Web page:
Books -- reading and writing.
Home, cooking, the weather.
And whatever connections I can make between these chapters of my life.

Saturday, August 8, 2015

More Setting

Or maybe the title should be more ABOUT setting.

Goodness knows, I've blogged a few times about setting.

Just when I think I've got it figured out, I don't. Ever have that feeling?

Maybe I need a WORKSHEET.
Maybe I need a trip. Much as I love New Jersey, I could never set a novel for young readers here. Oh yes, we have our local color, but is it suitable for young eyes?



 (seen at the local deli)


And we have great food! But it's not food from my childhood. In fact, my children never cared much for NJ specialties so how could I possibly write about them.


(This is a Sloppy Joe. If you have never lived in NJ, it takes some explaining.)

Where a story takes place is almost as important to me as who is telling the story. That's why I've been noodling around to see what others have to say on the subject. I don't want to overdo the Spanish moss, the lizards, the pimento cheese.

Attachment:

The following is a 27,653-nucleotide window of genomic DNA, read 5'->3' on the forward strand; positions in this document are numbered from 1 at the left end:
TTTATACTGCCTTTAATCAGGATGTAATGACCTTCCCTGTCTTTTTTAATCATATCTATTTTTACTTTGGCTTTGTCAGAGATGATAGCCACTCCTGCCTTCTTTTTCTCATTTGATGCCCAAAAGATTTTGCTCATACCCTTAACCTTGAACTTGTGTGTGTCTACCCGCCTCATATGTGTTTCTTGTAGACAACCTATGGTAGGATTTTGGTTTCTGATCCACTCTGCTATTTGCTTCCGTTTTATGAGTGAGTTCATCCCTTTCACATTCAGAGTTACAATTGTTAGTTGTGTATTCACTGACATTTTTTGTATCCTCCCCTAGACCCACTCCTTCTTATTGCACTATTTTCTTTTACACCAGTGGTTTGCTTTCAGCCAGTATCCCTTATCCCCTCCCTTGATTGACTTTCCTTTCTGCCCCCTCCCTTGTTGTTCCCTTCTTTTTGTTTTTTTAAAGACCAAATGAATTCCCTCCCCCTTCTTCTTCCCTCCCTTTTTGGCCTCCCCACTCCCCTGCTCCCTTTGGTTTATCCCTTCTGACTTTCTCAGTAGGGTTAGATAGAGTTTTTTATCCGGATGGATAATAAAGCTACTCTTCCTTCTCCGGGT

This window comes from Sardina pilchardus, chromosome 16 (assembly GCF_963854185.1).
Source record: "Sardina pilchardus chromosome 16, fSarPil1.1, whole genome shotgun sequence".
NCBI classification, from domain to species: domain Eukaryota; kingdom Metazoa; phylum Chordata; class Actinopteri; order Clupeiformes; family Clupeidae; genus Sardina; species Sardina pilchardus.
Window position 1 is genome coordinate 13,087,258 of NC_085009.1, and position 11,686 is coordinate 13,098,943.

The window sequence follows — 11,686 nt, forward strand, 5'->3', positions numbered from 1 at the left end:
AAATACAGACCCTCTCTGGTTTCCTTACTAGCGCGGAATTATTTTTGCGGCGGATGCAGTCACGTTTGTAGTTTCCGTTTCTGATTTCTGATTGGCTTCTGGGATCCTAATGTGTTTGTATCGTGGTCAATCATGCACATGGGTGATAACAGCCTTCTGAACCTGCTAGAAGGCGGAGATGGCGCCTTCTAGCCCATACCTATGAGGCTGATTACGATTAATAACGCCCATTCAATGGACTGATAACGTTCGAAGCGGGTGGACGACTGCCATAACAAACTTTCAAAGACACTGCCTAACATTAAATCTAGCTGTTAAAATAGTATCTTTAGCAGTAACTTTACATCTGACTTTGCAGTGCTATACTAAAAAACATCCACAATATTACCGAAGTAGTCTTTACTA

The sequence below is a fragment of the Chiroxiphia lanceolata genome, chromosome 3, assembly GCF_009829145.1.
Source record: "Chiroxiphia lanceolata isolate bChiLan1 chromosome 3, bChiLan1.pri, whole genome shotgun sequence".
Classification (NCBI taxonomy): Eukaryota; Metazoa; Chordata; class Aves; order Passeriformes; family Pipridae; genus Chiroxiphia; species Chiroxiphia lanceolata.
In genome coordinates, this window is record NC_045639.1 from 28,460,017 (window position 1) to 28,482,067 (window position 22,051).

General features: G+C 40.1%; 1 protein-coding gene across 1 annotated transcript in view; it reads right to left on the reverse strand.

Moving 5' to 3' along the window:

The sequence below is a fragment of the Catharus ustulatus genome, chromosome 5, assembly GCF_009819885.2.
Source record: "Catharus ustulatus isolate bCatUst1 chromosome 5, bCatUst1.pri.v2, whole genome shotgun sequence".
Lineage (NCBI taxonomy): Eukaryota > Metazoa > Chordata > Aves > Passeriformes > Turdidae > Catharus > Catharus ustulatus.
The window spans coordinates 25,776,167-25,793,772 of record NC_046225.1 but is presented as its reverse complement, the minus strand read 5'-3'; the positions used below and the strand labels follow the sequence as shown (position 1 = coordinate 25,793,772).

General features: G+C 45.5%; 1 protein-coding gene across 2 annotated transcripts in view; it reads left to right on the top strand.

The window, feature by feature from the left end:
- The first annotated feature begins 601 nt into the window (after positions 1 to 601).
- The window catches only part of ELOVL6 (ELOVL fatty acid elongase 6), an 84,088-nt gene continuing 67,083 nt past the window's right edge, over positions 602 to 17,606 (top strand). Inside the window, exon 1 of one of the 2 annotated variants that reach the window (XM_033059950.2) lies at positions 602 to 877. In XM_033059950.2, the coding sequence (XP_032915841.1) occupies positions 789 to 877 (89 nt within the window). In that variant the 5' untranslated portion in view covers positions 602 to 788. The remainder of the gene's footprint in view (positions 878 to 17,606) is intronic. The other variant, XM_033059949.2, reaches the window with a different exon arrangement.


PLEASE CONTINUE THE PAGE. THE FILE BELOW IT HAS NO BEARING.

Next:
Here's what I'm learning- I'll share a few links:

I love what Barbara O'Connor says about HOLES.
And she's said many things about setting over the life of her blog.

I have a tattered old notebook on a shelf with a few quotes from my favorite books: On the Road to Mr. Mineo's, for example.
("lazy days of summer stretch out before them like the highway out by the Waffle House" says more than most people could say in 3 paragraphs.)

And there's this: http://www.writing-world.com/fiction/settings.shtml 
Or this: http://writeitsideways.com/21-writing-prompts-for-setting-a-scene-in-your-novel/


Also in that notebook-
A great memory of the Writers in Paradise week with Ann Hood. I love #1.

A few notes:

In all writing, the focus should be right there at the beginning, in the first sentences. We should know where we are and what we are in for.

1. Picture sentences. Close your eyes. If you can't picture it, it needs help.
2. In non-fiction, use all the devices of fiction: dialogue, setting, character, action, climax, resolution.
3. Find a central metaphor (examples: knitting, fire), something that gives your story meaning. 


Okay, writer and reader friends. Can setting by overdone? Does it limit the audience, especially in books for young readers? Do you have tricks to share with the rest of us? How exactly do you bring your scenes alive?

1 comment:

Rosi said...

This is such a rich post, Augusta. Thanks for all the links. I read them all and appreciated every one. I will be posting the link to this on my blog.